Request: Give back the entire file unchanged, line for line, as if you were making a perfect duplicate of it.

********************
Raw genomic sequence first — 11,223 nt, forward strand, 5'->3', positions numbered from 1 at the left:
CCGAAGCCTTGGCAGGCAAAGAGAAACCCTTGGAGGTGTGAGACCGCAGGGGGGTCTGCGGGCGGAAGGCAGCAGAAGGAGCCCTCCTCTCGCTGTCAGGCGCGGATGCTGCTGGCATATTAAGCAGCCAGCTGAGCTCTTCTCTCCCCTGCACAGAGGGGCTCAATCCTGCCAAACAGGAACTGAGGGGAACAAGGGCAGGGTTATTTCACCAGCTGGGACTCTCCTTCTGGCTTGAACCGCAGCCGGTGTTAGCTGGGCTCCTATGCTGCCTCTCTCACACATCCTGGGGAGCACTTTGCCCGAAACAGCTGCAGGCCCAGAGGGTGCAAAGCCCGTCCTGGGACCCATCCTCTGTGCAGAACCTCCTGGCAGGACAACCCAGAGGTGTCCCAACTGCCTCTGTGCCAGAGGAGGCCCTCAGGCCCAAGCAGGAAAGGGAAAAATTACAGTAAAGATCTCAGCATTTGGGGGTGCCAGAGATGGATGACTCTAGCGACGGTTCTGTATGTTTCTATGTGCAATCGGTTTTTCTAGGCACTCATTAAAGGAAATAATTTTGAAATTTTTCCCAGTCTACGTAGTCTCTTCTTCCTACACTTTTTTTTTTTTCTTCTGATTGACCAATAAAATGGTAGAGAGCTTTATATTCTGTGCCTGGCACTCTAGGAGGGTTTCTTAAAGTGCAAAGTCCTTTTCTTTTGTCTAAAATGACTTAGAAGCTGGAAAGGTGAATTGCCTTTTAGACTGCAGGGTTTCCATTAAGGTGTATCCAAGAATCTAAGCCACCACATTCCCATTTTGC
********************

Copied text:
Raw genomic sequence first — 11,223 nt, forward strand, 5'->3', positions numbered from 1 at the left:
CCGAAGCCTTGGCAGGCAAAGAGAAACCCTTGGAGGTGTGAGACCGCAGGGGGGTCTGCGGGCGGAAGGCAGCAGAAGGAGCCCTCCTCTCGCTGTCAGGCGCGGATGCTGCTGGCATATTAAGCAGCCAGCTGAGCTCTTCTCTCCCCTGCACAGAGGGGCTCAATCCTGCCAAACAGGAACTGAGGGGAACAAGGGCAGGGTTATTTCACCAGCTGGGACTCTCCTTCTGGCTTGAACCGCAGCCGGTGTTAGCTGGGCTCCTATGCTGCCTCTCTCACACATCCTGGGGAGCACTTTGCCCGAAACAGCTGCAGGCCCAGAGGGTGCAAAGCCCGTCCTGGGACCCATCCTCTGTGCAGAACCTCCTGGCAGGACAACCCAGAGGTGTCCCAACTGCCTCTGTGCCAGAGGAGGCCCTCAGGCCCAAGCAGGAAAGGGAAAAATTACAGTAAAGATCTCAGCATTTGGGGGTGCCAGAGATGGATGACTCTAGCGACGGTTCTGTATGTTTCTATGTGCAATCGGTTTTTCTAGGCACTCATTAAAGGAAATAATTTTGAAATTTTTCCCAGTCTACGTAGTCTCTTCTTCCTACACTTTTTTTTTTTTCTTCTGATTGACCAATAAAATGGTAGAGAGCTTTATATTCTGTGCCTGGCACTCTAGGAGGGTTTCTTAAAGTGCAAAGTCCTTTTCTTTTGTCTAAAATGACTTAGAAGCTGGAAAGGTGAATTGCCTTTTAGACTGCAGGGTTTCCATTAAGGTGTATCCAAGAATCTAAGCCACCACATTCCCATTTTGC